ArcelorMittal looking for partners for cleaner steelmaking in Germany

Frankfurt, Mar 27 (Reuters): ArcelorMittal is looking for partners and public funding to curb carbon emissions from steelmaking in its German operations where alternative technology plans are far advanced, the European head of the world’s biggest steel producer said.
Europe’s steelmakers are under pressure to cut carbon emissions while maintaining profitability in a market where there is fierce competition, mainly from China, while pollution permit costs are spiralling higher.
‘We are looking for partners from the energy sector to deliver renewable power,’ Geert Van Poelvoorde, the new chief executive of ArcelorMittal Europe told Reuters in an interview. ‘We want to replace carbon and increase the use of scrap metal.’
The company estimates it would cost between 1 and 1.5 billion euros ($1.18-1.77 billion) to transform its Bremen and Eisenhuettenstadt plants, Van Poelvoorde said.
The company would close a blast furnace in each of the two plants and build electric arc furnaces for scrap smelting.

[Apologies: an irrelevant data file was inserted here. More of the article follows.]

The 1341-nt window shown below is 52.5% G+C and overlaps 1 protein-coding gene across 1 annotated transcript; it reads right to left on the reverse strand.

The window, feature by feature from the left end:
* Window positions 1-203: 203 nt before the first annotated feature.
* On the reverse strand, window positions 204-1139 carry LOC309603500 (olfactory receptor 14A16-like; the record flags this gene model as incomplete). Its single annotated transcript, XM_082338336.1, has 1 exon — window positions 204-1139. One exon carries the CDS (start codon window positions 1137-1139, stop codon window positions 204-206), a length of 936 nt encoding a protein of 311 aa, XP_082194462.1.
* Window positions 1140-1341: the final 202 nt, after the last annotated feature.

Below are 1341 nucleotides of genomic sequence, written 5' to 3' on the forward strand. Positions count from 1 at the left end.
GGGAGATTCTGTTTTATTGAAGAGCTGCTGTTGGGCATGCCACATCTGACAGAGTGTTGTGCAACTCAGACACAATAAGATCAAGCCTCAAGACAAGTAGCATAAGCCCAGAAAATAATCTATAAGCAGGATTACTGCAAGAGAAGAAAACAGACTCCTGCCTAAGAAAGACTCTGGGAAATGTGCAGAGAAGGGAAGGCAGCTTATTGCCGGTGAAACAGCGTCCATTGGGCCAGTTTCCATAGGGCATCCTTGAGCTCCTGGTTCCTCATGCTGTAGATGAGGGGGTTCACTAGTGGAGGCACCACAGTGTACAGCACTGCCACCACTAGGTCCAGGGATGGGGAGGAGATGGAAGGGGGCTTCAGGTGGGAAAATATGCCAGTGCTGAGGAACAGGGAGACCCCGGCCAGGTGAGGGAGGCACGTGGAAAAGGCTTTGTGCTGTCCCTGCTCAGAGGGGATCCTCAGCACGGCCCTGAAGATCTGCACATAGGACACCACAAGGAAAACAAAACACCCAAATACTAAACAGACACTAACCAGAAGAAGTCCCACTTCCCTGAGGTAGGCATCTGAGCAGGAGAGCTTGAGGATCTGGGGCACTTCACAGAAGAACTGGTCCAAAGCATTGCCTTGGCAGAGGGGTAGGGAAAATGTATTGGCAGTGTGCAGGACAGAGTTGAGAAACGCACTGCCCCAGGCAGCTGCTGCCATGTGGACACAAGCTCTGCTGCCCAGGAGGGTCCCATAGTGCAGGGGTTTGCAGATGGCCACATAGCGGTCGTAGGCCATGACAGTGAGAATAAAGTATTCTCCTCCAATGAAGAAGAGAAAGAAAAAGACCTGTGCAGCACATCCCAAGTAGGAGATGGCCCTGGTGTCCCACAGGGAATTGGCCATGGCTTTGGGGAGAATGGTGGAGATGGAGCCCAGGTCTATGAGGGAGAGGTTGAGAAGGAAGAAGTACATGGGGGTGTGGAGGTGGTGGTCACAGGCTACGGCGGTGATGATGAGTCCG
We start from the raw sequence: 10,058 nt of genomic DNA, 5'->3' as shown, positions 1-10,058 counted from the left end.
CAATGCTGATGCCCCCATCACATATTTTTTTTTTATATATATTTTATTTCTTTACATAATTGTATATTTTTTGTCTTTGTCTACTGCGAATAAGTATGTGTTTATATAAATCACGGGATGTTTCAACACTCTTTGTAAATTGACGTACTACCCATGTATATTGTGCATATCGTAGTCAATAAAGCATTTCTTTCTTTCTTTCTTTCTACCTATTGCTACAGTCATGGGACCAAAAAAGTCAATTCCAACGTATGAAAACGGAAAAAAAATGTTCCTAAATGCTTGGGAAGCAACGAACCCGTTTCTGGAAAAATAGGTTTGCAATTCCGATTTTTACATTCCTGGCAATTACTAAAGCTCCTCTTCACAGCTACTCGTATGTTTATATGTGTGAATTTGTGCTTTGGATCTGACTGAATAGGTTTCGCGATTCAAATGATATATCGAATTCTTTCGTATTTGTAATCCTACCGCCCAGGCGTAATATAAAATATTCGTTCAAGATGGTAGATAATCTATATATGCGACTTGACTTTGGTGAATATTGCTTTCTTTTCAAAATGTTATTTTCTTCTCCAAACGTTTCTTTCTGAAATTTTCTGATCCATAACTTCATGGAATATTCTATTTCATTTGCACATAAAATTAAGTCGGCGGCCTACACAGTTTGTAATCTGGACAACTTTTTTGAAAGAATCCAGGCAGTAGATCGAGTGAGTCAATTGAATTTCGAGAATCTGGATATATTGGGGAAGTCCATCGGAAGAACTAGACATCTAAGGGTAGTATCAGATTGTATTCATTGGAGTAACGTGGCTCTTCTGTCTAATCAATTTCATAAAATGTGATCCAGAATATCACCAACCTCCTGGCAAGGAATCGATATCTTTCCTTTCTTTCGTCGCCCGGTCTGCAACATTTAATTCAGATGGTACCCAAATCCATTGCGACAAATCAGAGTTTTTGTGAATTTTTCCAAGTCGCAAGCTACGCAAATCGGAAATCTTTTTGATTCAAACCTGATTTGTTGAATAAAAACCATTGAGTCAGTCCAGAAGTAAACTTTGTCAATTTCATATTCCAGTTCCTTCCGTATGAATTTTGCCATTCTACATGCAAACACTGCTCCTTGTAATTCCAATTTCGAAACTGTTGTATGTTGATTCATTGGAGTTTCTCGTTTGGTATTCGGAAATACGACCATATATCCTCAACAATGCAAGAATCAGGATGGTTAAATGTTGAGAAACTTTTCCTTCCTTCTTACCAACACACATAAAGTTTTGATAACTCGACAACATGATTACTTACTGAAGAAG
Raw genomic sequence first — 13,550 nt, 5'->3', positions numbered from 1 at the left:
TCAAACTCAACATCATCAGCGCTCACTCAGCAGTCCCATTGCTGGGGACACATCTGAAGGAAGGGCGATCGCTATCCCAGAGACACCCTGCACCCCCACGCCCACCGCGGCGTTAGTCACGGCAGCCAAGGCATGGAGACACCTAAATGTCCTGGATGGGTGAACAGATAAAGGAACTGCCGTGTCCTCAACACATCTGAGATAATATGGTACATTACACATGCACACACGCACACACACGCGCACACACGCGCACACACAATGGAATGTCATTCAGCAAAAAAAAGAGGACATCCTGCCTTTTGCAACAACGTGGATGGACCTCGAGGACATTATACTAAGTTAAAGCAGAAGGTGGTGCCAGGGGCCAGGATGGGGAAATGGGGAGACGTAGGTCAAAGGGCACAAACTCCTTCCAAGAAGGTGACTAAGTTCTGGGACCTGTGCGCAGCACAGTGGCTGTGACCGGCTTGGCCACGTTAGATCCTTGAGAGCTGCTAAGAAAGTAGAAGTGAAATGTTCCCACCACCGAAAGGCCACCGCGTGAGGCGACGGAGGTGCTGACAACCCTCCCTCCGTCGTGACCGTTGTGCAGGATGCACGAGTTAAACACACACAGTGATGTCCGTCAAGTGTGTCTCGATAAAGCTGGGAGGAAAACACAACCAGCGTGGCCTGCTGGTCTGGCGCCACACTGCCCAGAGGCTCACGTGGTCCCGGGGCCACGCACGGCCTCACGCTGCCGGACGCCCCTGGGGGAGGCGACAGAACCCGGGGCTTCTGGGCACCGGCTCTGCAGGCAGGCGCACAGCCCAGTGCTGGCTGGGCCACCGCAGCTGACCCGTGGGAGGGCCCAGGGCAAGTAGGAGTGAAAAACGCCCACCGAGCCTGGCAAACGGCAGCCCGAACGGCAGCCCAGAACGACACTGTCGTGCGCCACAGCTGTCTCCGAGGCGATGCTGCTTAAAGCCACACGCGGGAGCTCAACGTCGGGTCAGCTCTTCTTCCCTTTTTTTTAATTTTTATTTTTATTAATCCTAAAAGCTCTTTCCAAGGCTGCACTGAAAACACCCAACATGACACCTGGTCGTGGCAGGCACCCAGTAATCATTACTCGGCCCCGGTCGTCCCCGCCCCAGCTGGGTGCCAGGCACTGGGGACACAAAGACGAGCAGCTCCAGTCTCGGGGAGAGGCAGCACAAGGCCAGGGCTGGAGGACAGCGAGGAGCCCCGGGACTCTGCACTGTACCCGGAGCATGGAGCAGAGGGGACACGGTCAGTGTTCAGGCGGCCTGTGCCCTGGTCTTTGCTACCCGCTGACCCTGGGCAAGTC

It would build direct reduction of iron ore (DRI) plants at Bremen and Eisenhuettenstadt, which could be run on gas as a transition fuel initially, and later with hydrogen, which is considered carbon-neutral when derived from renewable electricity.
The DRI process cuts CO2 versus the integrated blast furnace route by two thirds. The Bremen and Eisenhuettenstadt plans ‘have the potential to save five million tonnes of CO2 per year. That is significant,’ Van Poelvoorde said.
Separately, ArcelorMittal’s so-called ‘smart carbon’ process would use carbon recycled from bioenergy, green electricity, and carbon capture and usage.
Meanwhile in France the French Finance Minister said during a visit to ArcelorMittal’s Fos-sur-Mer plant in southern France that ArcelorMittal was investing 63 million euros in cutting the plant’s carbon emissions, which will include a 15 million euros subsidy from the French state.
Van Poelvoorde said a positive outcome of applications for subsidies of up to 60% of investments at German and European Union level were essential for the German plans to be finalised probably early next year and to be implemented between 2025 and 2030.
The EU would need to put border protection tariffs on imported steel from countries with heavy carbon loads, he said.
Consumers would also have to be ready to accept higher steel costs, by around 60%, for the cleaner manufacturing process, he said.

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